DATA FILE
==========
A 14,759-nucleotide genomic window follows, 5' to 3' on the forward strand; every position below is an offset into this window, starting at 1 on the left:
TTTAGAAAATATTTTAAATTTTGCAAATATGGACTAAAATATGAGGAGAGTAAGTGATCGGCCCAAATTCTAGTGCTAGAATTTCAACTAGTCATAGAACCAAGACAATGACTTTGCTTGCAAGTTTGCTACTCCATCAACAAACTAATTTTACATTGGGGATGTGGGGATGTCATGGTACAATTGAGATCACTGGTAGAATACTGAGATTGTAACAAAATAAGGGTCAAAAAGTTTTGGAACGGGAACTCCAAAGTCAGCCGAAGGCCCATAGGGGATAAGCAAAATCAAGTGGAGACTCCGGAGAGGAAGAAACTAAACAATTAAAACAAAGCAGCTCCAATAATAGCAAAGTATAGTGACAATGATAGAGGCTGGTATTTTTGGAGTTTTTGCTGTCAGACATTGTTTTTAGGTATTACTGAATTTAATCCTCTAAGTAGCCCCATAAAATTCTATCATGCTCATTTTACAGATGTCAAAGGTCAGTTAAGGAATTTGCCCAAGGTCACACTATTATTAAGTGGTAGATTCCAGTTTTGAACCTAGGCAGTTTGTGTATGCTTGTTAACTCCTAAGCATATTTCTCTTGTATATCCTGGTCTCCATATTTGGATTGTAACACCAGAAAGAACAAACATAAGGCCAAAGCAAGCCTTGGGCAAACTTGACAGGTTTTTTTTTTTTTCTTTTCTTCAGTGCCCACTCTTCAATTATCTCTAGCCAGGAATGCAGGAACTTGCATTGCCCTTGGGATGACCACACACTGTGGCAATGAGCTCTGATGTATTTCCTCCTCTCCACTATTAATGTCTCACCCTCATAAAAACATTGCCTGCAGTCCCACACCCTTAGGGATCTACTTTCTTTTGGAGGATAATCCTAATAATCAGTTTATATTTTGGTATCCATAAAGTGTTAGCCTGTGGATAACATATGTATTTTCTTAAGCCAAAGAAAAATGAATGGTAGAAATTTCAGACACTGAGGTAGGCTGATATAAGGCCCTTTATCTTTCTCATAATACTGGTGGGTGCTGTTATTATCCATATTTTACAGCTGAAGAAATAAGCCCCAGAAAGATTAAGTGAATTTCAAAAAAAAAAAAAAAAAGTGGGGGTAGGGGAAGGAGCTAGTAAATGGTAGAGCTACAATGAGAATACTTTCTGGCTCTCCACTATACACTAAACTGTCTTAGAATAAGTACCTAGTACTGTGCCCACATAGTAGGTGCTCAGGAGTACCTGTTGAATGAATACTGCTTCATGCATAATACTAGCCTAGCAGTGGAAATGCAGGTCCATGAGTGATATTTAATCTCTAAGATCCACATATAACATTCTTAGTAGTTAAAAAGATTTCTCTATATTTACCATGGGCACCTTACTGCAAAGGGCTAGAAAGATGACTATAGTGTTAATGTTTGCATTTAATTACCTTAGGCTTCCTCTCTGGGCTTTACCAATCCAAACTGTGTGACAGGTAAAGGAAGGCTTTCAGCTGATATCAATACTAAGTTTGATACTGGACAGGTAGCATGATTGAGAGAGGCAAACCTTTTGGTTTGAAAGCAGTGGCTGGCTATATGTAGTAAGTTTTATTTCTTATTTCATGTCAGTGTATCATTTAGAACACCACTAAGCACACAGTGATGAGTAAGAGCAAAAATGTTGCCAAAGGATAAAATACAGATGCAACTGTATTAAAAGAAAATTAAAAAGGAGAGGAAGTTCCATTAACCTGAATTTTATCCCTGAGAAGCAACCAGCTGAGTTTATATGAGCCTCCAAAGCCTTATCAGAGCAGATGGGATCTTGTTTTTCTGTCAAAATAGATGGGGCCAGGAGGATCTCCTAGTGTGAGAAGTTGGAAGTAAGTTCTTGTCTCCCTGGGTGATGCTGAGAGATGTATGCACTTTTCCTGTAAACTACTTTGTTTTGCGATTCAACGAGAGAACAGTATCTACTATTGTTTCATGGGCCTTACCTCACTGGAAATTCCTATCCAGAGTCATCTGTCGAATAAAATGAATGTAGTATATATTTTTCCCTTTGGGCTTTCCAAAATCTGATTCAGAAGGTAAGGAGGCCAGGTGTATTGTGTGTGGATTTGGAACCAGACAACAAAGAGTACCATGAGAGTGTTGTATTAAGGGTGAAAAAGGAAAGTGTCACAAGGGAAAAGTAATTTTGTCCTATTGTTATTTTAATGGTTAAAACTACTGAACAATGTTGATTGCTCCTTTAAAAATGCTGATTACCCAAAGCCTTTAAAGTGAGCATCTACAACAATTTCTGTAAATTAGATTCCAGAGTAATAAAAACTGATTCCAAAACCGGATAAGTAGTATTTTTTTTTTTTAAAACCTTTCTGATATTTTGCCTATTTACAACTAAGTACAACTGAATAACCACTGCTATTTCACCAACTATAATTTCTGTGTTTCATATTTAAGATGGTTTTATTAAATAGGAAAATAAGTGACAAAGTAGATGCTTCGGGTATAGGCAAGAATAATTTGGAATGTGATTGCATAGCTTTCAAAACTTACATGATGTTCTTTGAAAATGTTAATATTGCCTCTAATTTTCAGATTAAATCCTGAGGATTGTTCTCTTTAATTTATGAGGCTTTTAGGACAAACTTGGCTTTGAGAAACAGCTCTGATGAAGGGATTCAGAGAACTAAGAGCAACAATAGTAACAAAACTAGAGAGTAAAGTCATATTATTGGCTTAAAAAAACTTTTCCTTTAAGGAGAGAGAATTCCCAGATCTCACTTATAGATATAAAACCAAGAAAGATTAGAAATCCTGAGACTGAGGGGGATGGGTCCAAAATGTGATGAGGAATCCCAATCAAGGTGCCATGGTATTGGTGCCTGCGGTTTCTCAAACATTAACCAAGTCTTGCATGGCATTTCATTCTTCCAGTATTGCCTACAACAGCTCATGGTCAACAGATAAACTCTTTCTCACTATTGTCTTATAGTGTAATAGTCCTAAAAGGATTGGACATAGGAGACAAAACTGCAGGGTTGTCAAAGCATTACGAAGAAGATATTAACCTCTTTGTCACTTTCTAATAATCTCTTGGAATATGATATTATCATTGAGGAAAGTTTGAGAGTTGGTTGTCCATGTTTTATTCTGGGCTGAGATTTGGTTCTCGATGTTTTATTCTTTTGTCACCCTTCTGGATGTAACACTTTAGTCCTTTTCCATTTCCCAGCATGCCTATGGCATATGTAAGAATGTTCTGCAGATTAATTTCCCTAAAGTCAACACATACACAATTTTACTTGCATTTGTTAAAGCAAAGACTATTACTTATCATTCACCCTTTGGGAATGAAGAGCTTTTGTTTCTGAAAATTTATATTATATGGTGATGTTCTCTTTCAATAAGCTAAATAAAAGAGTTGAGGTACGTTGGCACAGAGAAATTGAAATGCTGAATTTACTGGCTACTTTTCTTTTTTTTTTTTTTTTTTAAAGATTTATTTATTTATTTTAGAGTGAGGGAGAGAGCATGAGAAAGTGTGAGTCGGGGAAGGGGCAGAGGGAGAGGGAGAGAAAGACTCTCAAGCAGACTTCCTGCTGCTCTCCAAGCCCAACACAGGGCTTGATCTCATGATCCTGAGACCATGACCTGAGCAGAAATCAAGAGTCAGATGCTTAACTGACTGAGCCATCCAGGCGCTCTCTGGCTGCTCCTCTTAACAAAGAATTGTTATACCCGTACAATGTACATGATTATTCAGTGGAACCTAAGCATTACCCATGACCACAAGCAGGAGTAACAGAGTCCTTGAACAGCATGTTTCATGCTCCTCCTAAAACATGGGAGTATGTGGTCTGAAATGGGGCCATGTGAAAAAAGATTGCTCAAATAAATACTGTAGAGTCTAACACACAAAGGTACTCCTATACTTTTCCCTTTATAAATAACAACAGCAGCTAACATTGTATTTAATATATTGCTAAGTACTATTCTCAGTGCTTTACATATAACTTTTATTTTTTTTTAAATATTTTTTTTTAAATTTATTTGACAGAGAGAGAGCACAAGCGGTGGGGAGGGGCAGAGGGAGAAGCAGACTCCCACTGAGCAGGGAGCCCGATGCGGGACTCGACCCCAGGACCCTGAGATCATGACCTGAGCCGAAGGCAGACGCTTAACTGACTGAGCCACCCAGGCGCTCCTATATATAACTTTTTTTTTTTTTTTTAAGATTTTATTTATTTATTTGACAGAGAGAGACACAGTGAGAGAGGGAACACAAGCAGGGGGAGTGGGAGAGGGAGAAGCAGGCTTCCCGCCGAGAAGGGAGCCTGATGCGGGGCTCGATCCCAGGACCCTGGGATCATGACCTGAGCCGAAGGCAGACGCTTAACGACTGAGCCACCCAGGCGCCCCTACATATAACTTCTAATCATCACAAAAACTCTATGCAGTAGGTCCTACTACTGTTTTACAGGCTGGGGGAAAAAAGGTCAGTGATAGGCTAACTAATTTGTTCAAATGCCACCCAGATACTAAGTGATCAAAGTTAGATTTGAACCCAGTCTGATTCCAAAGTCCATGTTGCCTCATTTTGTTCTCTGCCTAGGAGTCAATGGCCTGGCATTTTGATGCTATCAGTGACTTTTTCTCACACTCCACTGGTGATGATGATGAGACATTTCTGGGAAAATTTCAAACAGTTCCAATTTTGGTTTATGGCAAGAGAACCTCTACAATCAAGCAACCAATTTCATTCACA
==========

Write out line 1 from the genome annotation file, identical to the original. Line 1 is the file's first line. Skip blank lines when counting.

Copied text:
A 14,759-nucleotide genomic window follows, 5' to 3' on the forward strand; every position below is an offset into this window, starting at 1 on the left: